Ward 7 By-Election 2016

New Ward 7 Councillor Faces Great Challenges and Opportunities

Ward 7 is at a crossroads: it can slide deeper into inequality, crisis and disinvestment, or it can begin to recover and flourish.

By Ryan McGreal
Published March 22, 2016

Donna Skelly, formerly a news anchor at CHCH, is the Councillor-elect for Ward 7 after yesterday's by-election. With all 21 polls reporting, Skelly took 1,967 votes, or 19.59 percent of the total, followed closely by John-Paul Danko with 1,875 votes (18.69 percent) and Uzma Qureshi with 1,521 votes (15.41 percent).

You can read her responses to the ten RTH policy questions that we submitted to Ward 7 by-election candidates.

Councillor-elect Skelly is a sharp thinker, intelligent and well-informed about Hamilton politics after her years working as a reporter. She has her work cut out for her in this new role. In addition to the crucial city-wide context of a still-vulnerable city on the upswing after decades of decline, Ward 7 itself has a number of particular challenges that will require nuanced, courageous and visionary leadership.

Diversity, Rising Inequality

Ward 7 is a diverse ward running between Upper Gage and Upper James, the Mountain Brow and Rymal Road. It is mainly suburban, with the northern part comprising postwar inner-ring suburban development and progressively more modern sprawl as you move south.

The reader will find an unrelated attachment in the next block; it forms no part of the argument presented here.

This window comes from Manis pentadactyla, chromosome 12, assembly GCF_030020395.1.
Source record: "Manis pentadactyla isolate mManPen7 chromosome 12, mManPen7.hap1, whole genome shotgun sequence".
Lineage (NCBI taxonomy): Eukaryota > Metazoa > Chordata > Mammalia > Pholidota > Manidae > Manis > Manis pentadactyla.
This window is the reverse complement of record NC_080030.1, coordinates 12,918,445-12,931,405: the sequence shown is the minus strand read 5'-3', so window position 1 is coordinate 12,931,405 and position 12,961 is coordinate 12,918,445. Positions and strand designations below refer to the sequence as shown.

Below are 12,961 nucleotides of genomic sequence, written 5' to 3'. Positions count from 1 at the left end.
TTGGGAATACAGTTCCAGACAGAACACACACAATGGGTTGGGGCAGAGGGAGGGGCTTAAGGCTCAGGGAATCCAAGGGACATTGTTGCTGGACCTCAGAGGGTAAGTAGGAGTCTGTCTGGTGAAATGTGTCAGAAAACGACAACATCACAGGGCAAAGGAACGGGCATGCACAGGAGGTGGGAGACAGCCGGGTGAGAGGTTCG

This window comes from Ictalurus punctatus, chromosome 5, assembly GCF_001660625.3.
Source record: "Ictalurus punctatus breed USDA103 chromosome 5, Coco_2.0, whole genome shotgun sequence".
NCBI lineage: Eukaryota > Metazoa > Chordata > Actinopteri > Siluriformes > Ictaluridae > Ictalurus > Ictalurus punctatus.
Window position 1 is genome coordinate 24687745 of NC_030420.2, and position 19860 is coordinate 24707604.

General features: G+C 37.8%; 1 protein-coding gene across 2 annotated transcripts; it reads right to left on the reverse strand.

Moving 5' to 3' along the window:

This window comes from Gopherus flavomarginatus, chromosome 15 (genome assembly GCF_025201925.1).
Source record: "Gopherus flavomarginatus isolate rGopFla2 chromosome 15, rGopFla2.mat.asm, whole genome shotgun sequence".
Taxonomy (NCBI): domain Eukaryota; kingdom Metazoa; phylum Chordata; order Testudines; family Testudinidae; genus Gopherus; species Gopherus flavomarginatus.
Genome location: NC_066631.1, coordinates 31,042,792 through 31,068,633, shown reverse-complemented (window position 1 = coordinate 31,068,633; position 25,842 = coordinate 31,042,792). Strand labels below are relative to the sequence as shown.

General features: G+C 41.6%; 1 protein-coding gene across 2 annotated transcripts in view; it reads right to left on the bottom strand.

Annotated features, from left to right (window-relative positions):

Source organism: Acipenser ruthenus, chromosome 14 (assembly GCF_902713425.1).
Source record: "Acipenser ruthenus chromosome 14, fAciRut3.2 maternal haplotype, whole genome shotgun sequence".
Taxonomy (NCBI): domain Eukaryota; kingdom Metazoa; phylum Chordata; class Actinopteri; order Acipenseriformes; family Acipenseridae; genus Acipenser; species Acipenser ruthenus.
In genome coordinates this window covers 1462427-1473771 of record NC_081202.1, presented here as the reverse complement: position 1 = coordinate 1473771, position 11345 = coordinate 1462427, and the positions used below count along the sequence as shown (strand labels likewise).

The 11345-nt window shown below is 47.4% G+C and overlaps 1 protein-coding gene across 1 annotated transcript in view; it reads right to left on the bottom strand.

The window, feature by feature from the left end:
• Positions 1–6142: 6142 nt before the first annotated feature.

Mountain Councillors have tended to treat their wards as bastions of middle-class suburbanites, but the central mountain has seen a significant increase in poverty.

Last year, researchers Richard Harris, Jim Dunn and Sarah Wakefield published a study [PDF] of neighbourhood change in Hamilton since 1970. One of its more startling discoveries is that inequality has been increasing on the mountain, especially in the older inner-ring suburban neighbourhoods.

Animated Gif: Average individual income by neighbourhood, 1970-2000
Animated Gif: Average individual income by neighbourhood, 1970-2000

The study notes:

The most novel development during the 1980s and 1990s was the emergence of large areas of lower-income settlement on the Mountain. Between 1980 and 2000, the number of low-income tracts in the upper city grew from one to eleven. By the latter year these were all clustered between the top edge of the escarpment, known locally as the Mountain brow, and the Lincoln Alexander Parkway ("the Linc"), a limited-access highway completed in 1997.

Hamilton is unusual among North American cities in that its city limits have grown steadily to embrace the expanding edge of urban settlement, so these were neighbourhoods that had always been part of the City. But in other respects these areas are Hamilton's version of what are elsewhere referred to as the inner (or older) ring of suburbs. In Toronto, as in most Canadian and U.S. cities, this is a zone that has recently experienced a relative decline, and in particular a significant increase in the incidence of poverty. In this regard, the experience of the older neighbourhoods on the Mountain has been very typical.

It is important to note that these are formerly middle-income neighbourhoods that have gone into decline. It is not inevitable that they serve as 'sacrifice zones' for a city that prefers to focus its policy attention and public investment elsewhere.